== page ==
Tech

Google Bans Rumsfeld’s Winston Churchill Card Game Because It Shows A Cigar

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Chris White Tech Reporter

Google suspended a popular game named after former British Prime Minister Winston Churchill because the game included an image of cigars, according to a Facebook post from the game’s creators.

“After going back and forth with Google, we have discovered the issue of Churchill Solitaire’s suspension,” the game’s creators noted in a Thursday post. “Referencing our app icon of Churchill with his ubiquitous cigar, Google said that ‘we found that your app references drug use.'”

Google removed the game from its Google Play store as a result of the icon, according to the post. Churchill Solitaire says its Android users have been offline for a week as a result of Google’s move.

The nearly two-year-old game, which is the brainchild of former Secretary of Defense Donald Rumsfeld, was reinstated only after the Churchill Solitaire Facebook page noted that Churchill was famous for smoking cigars.

“We’ve now resolved the issue by explaining to Google that Churchill’s were cigars of tobacco (distinct from ‘drug use’),” the post notes. “As of last night, our Android users are free once again to download the game and get in-app purchases via Google Play.”

Google Play currently features an application called Leafly Marijuana Reviews, which reviews different types of strains of marijuana and directs customers to dispensaries around the country. The company has not yet responded to The Daily Caller News Foundation’s request for comment.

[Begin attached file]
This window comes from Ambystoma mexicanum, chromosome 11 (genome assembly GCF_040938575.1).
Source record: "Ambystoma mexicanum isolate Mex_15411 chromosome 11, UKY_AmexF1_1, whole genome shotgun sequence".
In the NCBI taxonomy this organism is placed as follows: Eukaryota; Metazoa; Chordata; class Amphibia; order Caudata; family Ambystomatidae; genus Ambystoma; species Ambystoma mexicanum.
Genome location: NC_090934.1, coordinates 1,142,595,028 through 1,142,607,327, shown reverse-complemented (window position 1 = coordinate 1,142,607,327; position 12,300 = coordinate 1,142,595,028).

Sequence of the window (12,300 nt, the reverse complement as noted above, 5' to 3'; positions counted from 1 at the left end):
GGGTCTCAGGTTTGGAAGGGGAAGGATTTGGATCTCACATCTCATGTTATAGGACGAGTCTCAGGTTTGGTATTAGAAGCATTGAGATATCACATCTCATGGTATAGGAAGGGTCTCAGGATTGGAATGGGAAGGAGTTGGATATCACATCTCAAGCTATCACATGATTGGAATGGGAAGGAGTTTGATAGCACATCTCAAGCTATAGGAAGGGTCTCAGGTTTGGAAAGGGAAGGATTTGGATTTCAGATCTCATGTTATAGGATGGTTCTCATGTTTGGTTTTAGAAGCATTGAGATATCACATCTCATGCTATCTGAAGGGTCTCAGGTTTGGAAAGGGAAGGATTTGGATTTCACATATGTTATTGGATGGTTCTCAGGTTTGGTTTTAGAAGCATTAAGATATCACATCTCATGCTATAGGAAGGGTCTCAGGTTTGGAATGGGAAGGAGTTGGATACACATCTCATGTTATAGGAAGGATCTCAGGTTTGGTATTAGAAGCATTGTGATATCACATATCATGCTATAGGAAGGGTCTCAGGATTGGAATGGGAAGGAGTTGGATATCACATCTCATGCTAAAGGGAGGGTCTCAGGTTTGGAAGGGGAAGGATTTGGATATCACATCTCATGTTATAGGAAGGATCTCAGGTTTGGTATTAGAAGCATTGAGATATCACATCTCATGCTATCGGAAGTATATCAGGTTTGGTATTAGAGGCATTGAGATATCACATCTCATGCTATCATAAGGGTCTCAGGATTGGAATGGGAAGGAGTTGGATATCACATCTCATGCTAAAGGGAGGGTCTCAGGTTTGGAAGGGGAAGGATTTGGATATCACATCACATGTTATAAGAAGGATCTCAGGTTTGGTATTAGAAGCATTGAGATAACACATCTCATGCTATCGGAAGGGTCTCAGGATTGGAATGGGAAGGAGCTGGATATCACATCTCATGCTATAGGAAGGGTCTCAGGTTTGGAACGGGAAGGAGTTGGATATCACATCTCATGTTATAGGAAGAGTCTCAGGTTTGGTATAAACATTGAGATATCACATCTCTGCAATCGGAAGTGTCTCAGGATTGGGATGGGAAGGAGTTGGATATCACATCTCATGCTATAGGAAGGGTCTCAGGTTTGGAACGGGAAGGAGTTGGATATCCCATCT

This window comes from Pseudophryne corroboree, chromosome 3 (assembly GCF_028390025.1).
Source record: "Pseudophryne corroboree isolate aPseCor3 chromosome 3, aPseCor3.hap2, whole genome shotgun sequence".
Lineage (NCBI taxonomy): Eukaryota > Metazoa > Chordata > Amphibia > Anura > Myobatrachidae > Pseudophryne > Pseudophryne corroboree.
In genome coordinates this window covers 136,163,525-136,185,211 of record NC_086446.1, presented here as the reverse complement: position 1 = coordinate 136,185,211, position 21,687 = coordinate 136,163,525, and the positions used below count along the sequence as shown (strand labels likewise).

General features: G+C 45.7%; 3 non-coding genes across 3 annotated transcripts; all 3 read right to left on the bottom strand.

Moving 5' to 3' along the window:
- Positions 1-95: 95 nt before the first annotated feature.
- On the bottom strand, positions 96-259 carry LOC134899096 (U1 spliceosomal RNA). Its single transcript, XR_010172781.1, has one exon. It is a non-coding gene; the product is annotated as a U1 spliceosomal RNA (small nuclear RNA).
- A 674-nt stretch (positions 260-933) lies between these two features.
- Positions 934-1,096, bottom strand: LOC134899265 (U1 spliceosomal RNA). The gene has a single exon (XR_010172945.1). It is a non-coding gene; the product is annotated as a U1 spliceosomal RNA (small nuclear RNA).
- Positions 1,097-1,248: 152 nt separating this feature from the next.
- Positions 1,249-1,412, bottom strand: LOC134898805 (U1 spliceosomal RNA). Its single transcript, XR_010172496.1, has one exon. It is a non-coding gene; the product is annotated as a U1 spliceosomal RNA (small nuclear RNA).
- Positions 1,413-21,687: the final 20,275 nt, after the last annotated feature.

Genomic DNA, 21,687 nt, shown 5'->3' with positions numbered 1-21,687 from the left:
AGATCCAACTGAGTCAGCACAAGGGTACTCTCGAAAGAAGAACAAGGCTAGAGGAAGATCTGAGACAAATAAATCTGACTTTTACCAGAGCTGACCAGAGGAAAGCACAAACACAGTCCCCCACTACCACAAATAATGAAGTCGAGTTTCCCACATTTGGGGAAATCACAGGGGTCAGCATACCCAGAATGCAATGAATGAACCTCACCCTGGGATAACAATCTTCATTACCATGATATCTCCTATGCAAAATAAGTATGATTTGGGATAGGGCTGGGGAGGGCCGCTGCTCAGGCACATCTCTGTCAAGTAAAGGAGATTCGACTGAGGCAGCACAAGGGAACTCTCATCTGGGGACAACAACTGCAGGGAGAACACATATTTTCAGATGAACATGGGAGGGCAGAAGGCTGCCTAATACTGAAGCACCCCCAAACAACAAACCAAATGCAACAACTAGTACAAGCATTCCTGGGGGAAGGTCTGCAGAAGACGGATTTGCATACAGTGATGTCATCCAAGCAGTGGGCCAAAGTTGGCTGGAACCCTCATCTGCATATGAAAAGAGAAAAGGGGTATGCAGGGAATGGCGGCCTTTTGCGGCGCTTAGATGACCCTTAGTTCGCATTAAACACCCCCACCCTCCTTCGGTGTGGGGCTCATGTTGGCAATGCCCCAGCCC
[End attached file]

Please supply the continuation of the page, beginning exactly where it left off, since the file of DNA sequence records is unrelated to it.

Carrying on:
“Maybe Google knows something about Churchill that we don’t, but there’s no record or evidence of the most studied, analyzed, and dissected figure in history using drugs,” Keith Urbahn, an administrator for the Churchill Solitaire Facebook page, told TheDCNF. “It’s ludicrous.”

A demonstrator holds up a sign in the doorway as Google CEO Sundar Pichai testifies at a House Judiciary Committee on greater transparency in Washington, U.S., Dec. 11, 2018. REUTERS/Jim Young

A demonstrator holds up a sign in the doorway as Google CEO Sundar Pichai testifies at a House Judiciary Committee on greater transparency in Washington, U.S., Dec. 11, 2018. (Photo: REUTERS/Jim Young)

Google also launched an application in November allowing citizens to report what they consider instances of blasphemy to the Indonesian government. People found guilty of such laws face a maximum of five years in prison. The application faux pas come as the company faces a slew of criticisms.

The so-called Smart Pakem app was created through the Google Play platform and allows users to report “deviant” religious ideas directly to Indonesian authorities. The country’s anti-blasphemy laws target “those who disgrace a religion” or who otherwise express “hostility” to religion.

Solitaire’s complaint comes after a New York Times report in December showed how Facebook’s guidebook is riddled with mistakes and is not nimble enough to flesh out important contextual matters. The guidelines censor mainstream speech in one country while allowing extremist language to fester in others, the report notes. (RELATED: Report Details Nature Of Facebook’s Secret Rulebook Governing Global Speech)

Facebook moderators often use Google Translate to determine what is hate speech. They must recall countless rules and apply them to the hundreds of posts a day, with the cultural context largely stripped. They weed through emojis, smiley faces and sometimes innocuous comments to determine what is dangerous and what is not.

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